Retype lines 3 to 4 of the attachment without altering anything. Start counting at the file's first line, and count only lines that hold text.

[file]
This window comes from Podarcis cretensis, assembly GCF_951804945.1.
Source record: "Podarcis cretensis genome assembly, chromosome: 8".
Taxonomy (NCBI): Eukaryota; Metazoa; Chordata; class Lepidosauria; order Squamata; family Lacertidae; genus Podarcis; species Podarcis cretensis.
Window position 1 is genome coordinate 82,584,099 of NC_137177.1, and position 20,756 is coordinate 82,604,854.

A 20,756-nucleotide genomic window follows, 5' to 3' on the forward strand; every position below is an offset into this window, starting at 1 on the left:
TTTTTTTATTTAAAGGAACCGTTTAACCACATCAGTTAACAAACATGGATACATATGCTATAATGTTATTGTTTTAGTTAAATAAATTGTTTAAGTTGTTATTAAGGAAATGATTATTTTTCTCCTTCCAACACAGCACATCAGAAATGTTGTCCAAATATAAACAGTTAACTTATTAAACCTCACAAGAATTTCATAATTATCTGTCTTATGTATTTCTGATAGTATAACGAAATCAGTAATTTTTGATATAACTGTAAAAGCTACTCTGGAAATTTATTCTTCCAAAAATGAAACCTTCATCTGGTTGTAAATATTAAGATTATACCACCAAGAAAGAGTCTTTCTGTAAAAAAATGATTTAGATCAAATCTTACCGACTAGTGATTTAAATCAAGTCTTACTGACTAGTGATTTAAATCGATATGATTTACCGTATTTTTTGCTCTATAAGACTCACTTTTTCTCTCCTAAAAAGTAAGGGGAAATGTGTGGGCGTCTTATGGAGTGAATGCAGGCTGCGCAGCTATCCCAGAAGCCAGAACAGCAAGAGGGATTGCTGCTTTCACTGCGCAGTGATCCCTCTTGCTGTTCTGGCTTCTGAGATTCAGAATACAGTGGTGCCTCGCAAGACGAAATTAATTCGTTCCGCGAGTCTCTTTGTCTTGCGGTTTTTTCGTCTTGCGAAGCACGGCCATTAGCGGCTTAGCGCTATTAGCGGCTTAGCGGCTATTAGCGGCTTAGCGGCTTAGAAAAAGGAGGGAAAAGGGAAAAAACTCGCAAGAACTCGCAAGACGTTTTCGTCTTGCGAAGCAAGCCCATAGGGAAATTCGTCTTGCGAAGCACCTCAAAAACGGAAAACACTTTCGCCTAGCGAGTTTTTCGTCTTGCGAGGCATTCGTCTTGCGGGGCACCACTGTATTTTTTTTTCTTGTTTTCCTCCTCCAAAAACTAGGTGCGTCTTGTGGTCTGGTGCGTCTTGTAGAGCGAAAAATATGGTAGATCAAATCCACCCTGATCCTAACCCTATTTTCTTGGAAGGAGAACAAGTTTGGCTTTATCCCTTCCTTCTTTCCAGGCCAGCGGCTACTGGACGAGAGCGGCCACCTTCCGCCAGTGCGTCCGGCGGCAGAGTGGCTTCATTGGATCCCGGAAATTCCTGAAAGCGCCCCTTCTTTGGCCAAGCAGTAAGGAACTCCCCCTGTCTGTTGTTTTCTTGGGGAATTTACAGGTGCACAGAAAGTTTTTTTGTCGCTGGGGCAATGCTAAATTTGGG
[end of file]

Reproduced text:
Taxonomy (NCBI): Eukaryota; Metazoa; Chordata; class Lepidosauria; order Squamata; family Lacertidae; genus Podarcis; species Podarcis cretensis.
Window position 1 is genome coordinate 82,584,099 of NC_137177.1, and position 20,756 is coordinate 82,604,854.